Love? A broad subject. One that 38-year-old French photographer Alice Khol, based in Brussels, decided to study through words and images, and with many different angles – 365 precisely. Encounter with the author of 365 degrés (D’amour), a book – or rather a poetic ethnography – published by Loco editions.

Fisheye: Photographer, writer, sociologist, lover, or seeker of love… Who are you?

Alice Khol: This is a good question. I do not really wish to define myself – others do it for me. One could say “artist”. It is the fittest term, when ones start expressing oneself through several mediums. An artist who finds her inspiration in real life. But which artist does so? Today, I am a photographer, but I also produce videos for musicians, documentaries, and I write poetry.

Could you tell me about your experience?

I’ve studied in Rennes, France. I have a master’s degree in sciences of information and communication, and a bachelor’s in cinema. I started taking photographs when I arrived in Brussels – while working as a coordinator and programmer for film festivals. I attended evening classes at the Agnès Varda School of Photography and Visual Techniques. An intense training, when you have a full-time job on the side: 9 hours of class per week, many projects to submit, and exams to sit through all year long.

What was the genesis of your project 365 degrés (D’amour)?

Love has interested me for a long time – I do not know why, we all have our obsessions. It is a topic that can frustrate and carry us at the same time. The ultimate Grail: “You are miraculous: unreachable and yet still there.”

It all started with a complicated love story, and blog created in July 2015. When the book was born, I decided to delete the website. 365 degrés (D’amour) is the final form of this project, and I did not want the draft to exist somewhere else. What is more noble than a book? I wanted a lasting object. One could view this project as a diary written by many people.

What are the book’s intentions?

I wanted to talk about love – obviously. Victories and disappointments, miraculous or traumatizing experiences, life-saving or absurd routines. I want to document its many faces. As love is not all about romantic and sentimental relations, I chose to question our bounds. What does love mean? In our everyday life, how does it appear? I also wanted to highlight situations where love is absent, and the relation is a mere power struggle. Is it possible to escape these unhealthy relationships? I have no answers – and would probably be rich if I had. I don’t see myself as a journalist or a sociologist, but I do observe and ask myself many questions. The book is a poetic translation of my thoughts, which – I hope – help sooth disarray.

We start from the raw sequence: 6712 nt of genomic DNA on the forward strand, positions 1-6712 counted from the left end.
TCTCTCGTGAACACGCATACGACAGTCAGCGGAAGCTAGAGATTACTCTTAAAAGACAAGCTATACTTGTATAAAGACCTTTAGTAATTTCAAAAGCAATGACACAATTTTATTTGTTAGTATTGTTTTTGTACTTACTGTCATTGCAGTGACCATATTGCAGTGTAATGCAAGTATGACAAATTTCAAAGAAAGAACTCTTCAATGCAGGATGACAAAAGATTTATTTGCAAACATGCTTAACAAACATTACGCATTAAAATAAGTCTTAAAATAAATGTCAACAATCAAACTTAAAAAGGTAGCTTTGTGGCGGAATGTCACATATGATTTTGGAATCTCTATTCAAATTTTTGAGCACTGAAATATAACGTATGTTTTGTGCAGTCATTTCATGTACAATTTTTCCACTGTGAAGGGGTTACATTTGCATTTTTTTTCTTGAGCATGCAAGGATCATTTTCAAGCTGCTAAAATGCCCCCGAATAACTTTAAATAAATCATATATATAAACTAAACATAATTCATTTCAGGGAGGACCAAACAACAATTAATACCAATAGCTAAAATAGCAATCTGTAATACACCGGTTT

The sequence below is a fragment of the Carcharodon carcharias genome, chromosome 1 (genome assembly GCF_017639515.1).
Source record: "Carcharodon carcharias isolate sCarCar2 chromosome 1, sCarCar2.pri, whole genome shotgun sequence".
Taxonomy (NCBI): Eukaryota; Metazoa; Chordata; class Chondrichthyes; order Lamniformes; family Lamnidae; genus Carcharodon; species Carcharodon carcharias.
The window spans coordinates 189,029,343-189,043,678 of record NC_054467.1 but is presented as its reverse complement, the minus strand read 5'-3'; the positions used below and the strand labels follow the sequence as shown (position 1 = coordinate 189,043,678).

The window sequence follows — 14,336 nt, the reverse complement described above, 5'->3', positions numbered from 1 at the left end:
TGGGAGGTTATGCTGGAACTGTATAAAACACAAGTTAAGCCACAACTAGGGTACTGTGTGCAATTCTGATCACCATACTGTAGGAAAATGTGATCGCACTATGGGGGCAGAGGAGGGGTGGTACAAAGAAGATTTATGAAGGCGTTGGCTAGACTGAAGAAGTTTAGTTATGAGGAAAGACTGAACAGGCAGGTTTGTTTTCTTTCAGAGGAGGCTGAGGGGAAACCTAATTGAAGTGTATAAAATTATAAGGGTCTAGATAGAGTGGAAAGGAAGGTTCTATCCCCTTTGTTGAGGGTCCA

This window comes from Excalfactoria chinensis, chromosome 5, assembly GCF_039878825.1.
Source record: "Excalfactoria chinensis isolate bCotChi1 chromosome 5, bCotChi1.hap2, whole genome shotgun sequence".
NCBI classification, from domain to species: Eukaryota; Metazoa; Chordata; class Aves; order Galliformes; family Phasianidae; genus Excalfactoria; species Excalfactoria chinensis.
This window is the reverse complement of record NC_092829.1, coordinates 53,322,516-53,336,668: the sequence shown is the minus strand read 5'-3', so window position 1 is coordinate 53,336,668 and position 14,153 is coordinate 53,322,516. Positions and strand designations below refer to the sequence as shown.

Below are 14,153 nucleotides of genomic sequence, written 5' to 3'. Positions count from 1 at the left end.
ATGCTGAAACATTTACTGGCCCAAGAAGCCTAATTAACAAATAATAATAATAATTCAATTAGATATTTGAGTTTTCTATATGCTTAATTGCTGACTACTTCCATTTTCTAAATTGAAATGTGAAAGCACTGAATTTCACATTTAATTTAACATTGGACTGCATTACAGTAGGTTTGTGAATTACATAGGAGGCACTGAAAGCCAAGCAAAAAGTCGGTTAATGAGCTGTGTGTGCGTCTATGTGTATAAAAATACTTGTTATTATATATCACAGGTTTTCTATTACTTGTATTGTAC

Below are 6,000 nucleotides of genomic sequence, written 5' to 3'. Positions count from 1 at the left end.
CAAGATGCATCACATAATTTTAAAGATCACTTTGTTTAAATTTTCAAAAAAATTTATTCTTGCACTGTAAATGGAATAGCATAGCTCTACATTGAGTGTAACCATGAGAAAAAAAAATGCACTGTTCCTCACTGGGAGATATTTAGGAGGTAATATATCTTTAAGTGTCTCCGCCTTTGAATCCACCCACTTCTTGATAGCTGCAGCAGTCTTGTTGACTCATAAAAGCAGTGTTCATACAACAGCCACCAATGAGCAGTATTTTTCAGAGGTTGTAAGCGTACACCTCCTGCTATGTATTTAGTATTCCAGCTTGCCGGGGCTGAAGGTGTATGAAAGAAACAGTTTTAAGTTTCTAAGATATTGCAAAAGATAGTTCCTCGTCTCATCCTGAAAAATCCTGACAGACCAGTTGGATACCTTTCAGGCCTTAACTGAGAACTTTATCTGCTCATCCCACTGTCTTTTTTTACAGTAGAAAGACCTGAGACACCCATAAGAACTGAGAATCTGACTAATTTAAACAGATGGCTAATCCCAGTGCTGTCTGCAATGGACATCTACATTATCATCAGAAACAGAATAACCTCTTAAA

What where the themes you absolutely wanted to tackle?

Although the narrators’ ages are varied, the project is set in a space and time where our relation to love is complex. The rules of society regarding relations have become more flexible. Single and homosexual parenthood, being polyamourous or celibate: everything is now possible. And dating apps keep developing relations more and more. This is not a lure: our consumers society has pushed us to consume each other.

Feminine masturbation, encounters through apps, marriage, adultery, break-ups… I’ve tackled so many subjects. There are, in 365 degrés (D’amour) multiples stories introducing protagonists who keep waiting – a collection of relation trends that did not exist before. When I read La rose la plus rouge s’épanouit (The reddest rose blossoms, ed.) by Liv Stömquist, or La fin de l’amour – Enquête sur un désarroi contemporain (The end of love – An investigation of a contemporary disarray, ed.) by Eva Ilouse, I realised others shared my opinions.

365 dégrés (D’amour) mixes photos and testimonies. Who wrote the texts?

I did – except for a few. The testimonies were collected with different methods. They were inspired by discussions with friends or new encounters. People would contact me to tell their stories after I posted on social media. I also listened to the stories around me, when I walked down the streets, entered bars, or during family gatherings. I would observe people’s behaviours. I needed to experiment. I did not want to talk about love from the outside. I wanted to blend my own experience with other’s. It is quite easy to gather intel when you use a “love story filter” – love is one of our main preoccupations.

Photography and literature – is this an essential dialogue?

It all depends on the project. For this one in particular, yes it was. Associating things can create new connections and interpretations. Photography brings a tone, or a colour to the text. And vice versa.

How did you pick the right images and texts?

Narratives are born from our encounters, our existence. I would sometimes shoot to illustrate a text, and vice versa: I would find, in my archives, a picture that resonated with a text. The links are more or less obvious – the main one being emotion – joy, sadness, anger, or even sensual pleasure.